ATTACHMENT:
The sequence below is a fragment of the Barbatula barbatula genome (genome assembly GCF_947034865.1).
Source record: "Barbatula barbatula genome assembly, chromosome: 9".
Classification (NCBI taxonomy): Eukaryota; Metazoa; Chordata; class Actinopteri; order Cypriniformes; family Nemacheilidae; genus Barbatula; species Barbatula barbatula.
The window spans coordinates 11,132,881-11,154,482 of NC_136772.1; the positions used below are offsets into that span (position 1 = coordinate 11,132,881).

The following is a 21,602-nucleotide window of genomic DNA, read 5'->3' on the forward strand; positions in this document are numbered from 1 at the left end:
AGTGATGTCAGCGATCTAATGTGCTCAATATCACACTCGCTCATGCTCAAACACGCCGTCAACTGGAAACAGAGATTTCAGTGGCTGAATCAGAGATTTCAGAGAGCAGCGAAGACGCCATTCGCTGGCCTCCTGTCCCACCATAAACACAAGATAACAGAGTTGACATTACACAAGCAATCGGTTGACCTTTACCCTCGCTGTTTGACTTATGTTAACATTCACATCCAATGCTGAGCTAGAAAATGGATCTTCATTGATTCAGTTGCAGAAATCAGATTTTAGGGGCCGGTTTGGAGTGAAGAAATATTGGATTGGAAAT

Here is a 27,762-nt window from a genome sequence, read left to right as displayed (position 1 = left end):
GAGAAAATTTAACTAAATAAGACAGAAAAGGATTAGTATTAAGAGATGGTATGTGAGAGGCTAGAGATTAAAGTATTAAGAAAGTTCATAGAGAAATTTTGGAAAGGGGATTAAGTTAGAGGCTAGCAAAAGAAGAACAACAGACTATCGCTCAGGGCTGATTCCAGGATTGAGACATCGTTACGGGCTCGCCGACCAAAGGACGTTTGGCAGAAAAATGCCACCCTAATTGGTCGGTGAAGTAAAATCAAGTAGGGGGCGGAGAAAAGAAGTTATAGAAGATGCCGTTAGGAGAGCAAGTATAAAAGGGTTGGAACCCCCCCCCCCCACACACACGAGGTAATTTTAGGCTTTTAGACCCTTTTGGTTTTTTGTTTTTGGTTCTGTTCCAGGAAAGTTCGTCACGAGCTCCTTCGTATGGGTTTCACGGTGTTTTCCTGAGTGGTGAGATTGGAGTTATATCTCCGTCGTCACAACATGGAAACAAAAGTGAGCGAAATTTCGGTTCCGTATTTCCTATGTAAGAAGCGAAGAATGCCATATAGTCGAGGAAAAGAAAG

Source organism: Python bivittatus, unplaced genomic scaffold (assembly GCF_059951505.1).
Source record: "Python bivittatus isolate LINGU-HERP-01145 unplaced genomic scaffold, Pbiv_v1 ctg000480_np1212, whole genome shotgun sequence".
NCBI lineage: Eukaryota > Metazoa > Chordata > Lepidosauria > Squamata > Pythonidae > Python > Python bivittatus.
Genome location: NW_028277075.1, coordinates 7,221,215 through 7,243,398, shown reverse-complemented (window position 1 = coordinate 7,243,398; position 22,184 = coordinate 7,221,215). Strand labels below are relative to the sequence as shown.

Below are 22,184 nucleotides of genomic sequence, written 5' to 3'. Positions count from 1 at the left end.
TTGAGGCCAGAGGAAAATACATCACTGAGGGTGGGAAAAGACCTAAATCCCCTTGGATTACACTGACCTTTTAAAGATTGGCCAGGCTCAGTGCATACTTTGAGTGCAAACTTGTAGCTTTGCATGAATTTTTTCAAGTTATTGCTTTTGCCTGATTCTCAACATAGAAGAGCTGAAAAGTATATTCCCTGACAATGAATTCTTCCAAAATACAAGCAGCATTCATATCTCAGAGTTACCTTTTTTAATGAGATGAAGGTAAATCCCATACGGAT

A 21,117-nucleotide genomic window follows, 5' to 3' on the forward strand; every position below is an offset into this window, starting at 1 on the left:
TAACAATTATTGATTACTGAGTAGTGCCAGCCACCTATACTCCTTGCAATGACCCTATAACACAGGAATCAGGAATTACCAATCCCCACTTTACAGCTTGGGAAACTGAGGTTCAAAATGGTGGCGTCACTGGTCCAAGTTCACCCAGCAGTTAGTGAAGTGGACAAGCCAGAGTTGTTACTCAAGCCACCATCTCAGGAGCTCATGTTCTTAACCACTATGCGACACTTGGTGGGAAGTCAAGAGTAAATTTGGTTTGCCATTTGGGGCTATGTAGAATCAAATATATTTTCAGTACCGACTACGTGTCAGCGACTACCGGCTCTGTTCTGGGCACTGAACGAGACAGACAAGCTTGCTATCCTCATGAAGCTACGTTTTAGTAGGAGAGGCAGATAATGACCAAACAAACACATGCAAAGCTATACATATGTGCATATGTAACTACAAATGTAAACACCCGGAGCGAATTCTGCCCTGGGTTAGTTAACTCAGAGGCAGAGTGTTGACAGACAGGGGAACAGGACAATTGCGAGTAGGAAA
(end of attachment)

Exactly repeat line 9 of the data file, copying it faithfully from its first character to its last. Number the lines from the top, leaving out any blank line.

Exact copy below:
Source organism: Python bivittatus, unplaced genomic scaffold (assembly GCF_059951505.1).